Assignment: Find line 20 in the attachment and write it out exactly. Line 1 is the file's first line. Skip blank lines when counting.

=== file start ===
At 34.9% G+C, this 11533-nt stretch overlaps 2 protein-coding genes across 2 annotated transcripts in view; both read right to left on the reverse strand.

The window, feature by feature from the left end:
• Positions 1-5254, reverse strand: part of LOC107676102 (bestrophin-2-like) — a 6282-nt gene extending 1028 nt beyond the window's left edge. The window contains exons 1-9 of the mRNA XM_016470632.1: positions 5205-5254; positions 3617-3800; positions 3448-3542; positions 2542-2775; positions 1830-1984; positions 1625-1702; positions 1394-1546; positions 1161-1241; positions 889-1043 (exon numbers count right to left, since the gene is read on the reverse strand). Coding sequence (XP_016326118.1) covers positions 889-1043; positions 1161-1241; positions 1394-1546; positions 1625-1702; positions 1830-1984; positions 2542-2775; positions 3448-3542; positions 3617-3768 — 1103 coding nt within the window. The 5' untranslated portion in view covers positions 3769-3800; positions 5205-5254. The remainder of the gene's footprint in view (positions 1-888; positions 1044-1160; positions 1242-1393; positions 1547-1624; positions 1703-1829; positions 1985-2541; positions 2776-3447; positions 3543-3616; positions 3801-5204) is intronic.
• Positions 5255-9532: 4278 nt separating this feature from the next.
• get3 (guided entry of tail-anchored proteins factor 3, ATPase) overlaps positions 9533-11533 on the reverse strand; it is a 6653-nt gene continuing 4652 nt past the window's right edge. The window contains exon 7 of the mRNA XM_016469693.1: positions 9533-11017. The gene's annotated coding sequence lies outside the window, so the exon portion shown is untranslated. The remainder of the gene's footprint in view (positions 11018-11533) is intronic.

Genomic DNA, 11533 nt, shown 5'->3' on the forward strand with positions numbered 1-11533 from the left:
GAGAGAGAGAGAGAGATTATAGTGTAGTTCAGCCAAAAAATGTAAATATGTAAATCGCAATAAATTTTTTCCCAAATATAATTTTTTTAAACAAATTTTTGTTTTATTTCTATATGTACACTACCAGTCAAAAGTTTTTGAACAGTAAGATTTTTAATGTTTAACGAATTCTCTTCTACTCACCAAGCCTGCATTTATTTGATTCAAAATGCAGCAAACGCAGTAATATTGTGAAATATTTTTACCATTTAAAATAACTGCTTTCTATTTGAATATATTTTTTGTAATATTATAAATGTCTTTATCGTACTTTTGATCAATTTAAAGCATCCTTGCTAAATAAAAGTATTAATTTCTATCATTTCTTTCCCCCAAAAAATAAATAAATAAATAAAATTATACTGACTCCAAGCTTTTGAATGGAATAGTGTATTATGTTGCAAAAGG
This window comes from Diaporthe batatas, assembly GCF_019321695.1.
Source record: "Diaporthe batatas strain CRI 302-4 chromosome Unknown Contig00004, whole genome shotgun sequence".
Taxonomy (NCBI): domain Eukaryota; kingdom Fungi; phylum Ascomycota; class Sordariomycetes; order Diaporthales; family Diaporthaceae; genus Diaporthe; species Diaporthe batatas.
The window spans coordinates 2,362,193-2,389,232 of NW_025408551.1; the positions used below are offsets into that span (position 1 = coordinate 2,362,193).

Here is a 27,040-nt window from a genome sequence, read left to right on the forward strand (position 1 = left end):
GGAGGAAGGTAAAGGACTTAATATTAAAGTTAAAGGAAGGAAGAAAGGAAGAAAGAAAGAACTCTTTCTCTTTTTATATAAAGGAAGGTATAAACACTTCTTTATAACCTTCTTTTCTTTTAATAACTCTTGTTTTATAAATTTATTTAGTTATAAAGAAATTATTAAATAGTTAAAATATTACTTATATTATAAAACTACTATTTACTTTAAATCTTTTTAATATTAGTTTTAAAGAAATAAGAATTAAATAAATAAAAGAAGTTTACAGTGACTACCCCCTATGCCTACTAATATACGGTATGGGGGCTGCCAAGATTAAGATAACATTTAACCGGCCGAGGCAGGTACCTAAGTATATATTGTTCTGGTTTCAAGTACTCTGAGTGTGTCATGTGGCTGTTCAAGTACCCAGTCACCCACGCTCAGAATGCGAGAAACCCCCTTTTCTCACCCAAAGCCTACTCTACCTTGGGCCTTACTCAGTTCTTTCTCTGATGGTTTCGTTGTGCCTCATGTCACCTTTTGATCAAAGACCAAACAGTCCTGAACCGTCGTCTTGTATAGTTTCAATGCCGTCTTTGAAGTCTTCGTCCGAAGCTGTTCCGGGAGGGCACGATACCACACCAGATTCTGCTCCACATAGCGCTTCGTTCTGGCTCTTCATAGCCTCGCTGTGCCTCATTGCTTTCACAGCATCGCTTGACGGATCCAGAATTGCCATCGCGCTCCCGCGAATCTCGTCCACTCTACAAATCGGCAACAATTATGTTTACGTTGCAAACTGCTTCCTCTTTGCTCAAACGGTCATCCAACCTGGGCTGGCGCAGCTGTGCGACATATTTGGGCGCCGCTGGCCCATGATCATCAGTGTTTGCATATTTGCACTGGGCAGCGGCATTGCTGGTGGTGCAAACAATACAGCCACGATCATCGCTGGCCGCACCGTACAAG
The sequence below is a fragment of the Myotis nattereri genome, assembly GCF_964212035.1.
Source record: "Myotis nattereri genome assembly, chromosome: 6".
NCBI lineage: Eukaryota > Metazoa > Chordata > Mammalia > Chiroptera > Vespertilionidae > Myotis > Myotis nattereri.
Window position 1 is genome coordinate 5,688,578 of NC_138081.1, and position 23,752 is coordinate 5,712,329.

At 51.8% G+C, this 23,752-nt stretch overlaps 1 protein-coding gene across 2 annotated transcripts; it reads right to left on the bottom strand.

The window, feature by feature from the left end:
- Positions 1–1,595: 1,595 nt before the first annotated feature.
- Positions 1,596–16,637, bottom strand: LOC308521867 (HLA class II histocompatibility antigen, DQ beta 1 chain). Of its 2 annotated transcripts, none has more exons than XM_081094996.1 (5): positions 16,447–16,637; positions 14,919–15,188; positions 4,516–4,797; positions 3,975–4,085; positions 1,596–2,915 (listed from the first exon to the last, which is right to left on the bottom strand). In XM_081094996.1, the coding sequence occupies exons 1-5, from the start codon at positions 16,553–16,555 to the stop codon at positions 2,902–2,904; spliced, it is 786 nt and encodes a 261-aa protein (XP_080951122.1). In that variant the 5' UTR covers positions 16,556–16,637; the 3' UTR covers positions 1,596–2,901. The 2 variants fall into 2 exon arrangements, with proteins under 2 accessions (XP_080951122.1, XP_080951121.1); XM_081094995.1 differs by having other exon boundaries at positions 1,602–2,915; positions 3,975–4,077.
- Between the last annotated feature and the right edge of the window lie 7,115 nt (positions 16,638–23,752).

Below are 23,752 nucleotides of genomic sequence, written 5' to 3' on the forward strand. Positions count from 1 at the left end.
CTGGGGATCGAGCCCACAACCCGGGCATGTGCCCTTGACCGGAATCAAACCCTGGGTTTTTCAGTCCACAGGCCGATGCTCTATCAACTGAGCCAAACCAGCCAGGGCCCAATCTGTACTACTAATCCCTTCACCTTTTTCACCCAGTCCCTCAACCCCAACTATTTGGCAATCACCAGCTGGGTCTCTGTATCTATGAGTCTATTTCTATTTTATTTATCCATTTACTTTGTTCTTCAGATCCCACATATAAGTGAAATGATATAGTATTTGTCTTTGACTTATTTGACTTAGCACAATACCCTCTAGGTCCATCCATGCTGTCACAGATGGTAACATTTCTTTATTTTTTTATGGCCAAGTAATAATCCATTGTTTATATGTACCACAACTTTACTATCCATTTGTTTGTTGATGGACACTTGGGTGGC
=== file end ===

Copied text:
- Positions 1–1,595: 1,595 nt before the first annotated feature.